GreenmanosActually, one of the patterns might work for a scarf I'm planning for Jane's niece, who will be starting at San Francisco state in the fall. I'd like to make her a scarf and hat from this Manos (I've actually got two skeins of the green). I was thinking of something stripey but I haven't spent a lot of time figuring it out.

I also did buy some midnight blue Malabrigo, size 8 bamboo straights, and a book with basic knitting instructions to rope in my friend. Sccov_1I think she liked them--I'll know for sure when and if she calls to set up a lesson... I checked out the new issues of Knit.1 and the Vogue Knit Simple on the newsstand, but both left me unimpressed, and neither had the kind of designs that I thought would appeal to someone who doesn't want to end up with something tacky for her troubles.

QuechuaFinally, I've been dinking around with some yarn I got about a month ago from Elann. It's an alpaca-tencel blend, which felt very weird when I first started working with it. It's hairy, whereas I thought it would be very smooth, and it feels both soft and cotton-y, linen-y hard. The part that I ripped and reknit felt noticeably less crisp, so it probably will soften with washing like linen does. I've never used tencel before, so I didn't know what to expect. Even on size 5 needles, this is making a fairly open stockinette stitch, but I think it will work for a couple of lightweight cardigans. Though I'm feeling like it will be a boring knit, I could definitely use a couple of basic, throw-on sweaters. The steel gray has a very blue cast to it, which I like, but it certainly doesn't work with the olive, so I'll have to use them for separate projects. I suspect I bought way more than enough, as usual. 

WIP roundup.

I took these photos two weekends ago. This morning I fixed them up. Now I'm posting them and trying to remember what I wanted to say about them.  Other than: "Yes, I do too still knit, see?"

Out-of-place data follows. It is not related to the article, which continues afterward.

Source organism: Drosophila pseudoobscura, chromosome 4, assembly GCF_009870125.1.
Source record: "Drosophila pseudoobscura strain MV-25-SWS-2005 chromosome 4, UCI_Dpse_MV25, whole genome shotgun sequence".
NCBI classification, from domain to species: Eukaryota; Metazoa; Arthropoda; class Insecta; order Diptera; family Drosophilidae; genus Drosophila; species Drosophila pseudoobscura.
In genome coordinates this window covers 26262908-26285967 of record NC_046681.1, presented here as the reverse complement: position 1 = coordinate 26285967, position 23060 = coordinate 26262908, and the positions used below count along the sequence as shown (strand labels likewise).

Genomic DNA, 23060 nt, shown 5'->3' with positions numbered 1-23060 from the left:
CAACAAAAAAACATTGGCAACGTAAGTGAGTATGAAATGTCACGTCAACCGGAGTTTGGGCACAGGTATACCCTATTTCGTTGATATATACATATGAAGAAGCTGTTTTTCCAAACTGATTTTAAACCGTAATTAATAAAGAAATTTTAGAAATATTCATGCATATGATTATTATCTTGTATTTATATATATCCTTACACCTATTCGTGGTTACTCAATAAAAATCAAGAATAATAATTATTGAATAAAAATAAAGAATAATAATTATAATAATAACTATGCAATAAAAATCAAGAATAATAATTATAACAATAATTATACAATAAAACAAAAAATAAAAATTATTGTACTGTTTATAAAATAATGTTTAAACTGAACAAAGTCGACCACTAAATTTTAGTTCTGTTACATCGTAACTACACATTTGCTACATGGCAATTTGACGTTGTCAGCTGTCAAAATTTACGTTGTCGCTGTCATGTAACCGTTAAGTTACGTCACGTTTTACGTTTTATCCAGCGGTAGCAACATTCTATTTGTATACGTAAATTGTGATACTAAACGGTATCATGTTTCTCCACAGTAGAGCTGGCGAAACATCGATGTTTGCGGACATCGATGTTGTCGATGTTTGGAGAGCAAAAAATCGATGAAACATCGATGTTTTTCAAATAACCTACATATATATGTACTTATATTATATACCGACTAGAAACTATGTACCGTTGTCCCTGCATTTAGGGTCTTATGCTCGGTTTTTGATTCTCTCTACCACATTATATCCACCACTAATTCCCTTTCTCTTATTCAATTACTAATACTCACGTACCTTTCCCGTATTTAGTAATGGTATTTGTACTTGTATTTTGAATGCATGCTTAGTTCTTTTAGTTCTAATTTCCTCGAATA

Vanillacravat  Ksneckwarmer I know you can see the resemblance between Casper there and the elegant bit of knitting draped about the delicate model's throat.  I changed the gauge quite a bit, and the instructions in Knitscene don't seem to be correct, so I'm making it longer before I split it into carwash flaps. And I'm tempted to make three flaps, not two. But it's a very enjoyable, easy knit. This was intended to be a gift for my sister-in-law (whose idea of stylish is Disneyland sweatshirts), but I think I'm keeping it for myself.

Pumpkinshell Kstwinset I'm also working on the shell from this twin set, and I'd like to make the bolero as well, since I have some bulky wool in a complementary shade. I love the feel of Elann's Peruvian Collection Highland Silk--it's delightful to work with, but I'd like to see an expanded color selection.

Bulkypullover That's a mock turtleneck, in bulky wool from  I'm now about 9 inches down on the chest and shoulders; I should be able to split off the sleeves pretty soon. Makes perfect sense to knit a heavy turtleneck in late May, no? I've got one giant cable running down the front, and a bunch of jangly stitch markers chained together to count rows. All the clanking stuff made Jane think this was very complicated.

Dulaansocks This is the last Dulaan item I'm going to be able to finish before I have to send the package off to F.I.R.E. later this month. I'm plugging away on the second sock, as you can see. Next time I make these I will decrease in four places simultaneously, not just on both sides, so the toes aren't so pointy. I really like the spiraling rib pattern.

How best to recruit?

A new knitter, that is. A casual friend was over for dinner last night and looking at the toddler sock I'm working on for Dulaan. She said she'd love to knit but hates the idea of starting with giant needles and making an ugly loopy scarf. These were her words--I wasn't leading or hinting in the least. I think I managed to mumble a few words about how you don't have to start with that stuff but didn't push it. I couldn't really tell whether:

a) she was just being polite about knitting being interesting
b) was actually resistant to having to go through the slow, frustrating part of acquiring a new skill
c) truly meant that she'd like it except for having to make an ugly scarf on giant needles as the price of admission.

I  resisted the urge to start dragging out my stash to lure her with irresistible yarn, but I was afraid to reveal the true extent of my mania (and annoy Jane).  It is unfortunate that the one project I left out is interesting knitting, but far from irresistible yarn (ombre acrylic, chosen from the stash for its durability).

But I'm thinking--I just might make her a little present of a hank of Malabrigo (in a glistening, coral-y red, maybe) and a set of Lantern Moon or Brittany straights in size 9 or 9.5.  Alternatively, a couple of hanks of Elsebeth Lavold aran-weight angora, which is so soft that you must rub it against your cheek. *Added: And maybe a copy of the Harlot's Knitting Rules.